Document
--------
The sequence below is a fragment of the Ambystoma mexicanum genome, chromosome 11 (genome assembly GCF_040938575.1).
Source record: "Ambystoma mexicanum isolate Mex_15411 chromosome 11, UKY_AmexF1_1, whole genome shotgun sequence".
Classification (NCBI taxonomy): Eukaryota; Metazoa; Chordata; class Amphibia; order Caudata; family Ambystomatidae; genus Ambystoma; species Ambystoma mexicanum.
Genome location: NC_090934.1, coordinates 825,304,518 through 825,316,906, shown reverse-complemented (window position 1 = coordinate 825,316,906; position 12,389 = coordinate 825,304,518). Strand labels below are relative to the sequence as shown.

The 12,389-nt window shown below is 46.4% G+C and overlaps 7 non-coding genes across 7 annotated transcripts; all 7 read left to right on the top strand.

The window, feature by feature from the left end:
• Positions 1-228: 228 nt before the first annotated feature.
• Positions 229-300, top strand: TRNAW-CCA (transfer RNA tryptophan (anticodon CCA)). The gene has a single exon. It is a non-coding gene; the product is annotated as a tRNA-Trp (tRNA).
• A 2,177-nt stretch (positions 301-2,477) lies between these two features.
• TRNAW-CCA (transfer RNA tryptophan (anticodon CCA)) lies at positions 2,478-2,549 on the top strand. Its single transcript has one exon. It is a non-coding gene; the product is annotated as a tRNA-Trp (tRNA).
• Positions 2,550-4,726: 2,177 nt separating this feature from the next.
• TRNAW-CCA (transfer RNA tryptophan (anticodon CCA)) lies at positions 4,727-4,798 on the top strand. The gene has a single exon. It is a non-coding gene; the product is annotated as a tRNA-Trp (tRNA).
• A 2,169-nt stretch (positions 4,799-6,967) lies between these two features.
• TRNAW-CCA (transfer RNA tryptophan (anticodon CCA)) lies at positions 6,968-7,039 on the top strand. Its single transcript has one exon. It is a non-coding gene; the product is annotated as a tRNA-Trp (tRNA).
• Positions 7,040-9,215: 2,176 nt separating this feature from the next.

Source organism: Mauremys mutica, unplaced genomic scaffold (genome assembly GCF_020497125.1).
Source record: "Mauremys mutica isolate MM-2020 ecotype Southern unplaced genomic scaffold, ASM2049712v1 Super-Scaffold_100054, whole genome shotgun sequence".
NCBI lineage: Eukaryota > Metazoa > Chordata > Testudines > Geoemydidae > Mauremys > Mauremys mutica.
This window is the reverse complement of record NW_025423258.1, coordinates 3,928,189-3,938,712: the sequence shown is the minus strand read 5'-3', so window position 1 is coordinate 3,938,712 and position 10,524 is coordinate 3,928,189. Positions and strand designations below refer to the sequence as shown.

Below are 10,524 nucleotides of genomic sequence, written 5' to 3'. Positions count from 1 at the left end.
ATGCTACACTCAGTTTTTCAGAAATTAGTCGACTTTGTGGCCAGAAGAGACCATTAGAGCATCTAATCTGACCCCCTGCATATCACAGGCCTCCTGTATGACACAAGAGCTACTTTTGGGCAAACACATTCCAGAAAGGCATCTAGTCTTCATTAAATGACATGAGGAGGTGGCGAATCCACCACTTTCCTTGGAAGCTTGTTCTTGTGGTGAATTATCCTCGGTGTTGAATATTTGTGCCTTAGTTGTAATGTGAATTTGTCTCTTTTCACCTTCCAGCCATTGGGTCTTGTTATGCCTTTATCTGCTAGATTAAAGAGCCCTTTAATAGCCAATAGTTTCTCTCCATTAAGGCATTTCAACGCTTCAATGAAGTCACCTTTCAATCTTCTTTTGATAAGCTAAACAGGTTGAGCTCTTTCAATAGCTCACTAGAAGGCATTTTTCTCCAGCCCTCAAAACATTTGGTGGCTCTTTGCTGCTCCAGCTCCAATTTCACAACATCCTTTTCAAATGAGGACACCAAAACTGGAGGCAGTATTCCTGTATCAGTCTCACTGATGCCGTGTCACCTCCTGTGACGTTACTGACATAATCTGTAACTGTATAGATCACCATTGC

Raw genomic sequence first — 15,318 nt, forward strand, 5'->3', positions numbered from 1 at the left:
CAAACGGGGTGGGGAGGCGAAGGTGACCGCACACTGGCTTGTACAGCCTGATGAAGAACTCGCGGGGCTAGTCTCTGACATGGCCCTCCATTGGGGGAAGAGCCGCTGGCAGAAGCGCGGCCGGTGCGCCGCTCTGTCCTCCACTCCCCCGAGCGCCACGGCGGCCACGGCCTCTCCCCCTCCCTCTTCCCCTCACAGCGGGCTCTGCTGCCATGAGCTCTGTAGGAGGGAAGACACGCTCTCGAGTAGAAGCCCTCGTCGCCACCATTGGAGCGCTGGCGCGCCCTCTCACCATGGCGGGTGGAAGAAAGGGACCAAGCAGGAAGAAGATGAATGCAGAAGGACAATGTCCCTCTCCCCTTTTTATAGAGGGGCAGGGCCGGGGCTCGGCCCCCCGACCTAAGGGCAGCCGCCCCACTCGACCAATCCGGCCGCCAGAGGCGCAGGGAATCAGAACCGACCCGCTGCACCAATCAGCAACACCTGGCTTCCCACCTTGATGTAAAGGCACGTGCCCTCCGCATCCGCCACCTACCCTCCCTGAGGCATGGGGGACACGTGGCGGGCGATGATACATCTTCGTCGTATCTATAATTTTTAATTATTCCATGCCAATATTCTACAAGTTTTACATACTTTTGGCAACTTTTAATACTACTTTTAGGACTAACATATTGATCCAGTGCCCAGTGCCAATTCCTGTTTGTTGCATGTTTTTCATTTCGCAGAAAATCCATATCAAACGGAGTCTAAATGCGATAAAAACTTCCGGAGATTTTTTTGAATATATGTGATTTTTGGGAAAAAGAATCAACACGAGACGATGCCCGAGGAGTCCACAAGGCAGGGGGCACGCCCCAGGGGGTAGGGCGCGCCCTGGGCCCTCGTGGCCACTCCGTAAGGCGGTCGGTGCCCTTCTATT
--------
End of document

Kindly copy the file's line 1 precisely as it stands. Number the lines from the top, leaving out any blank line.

The sequence below is a fragment of the Ambystoma mexicanum genome, chromosome 11 (genome assembly GCF_040938575.1).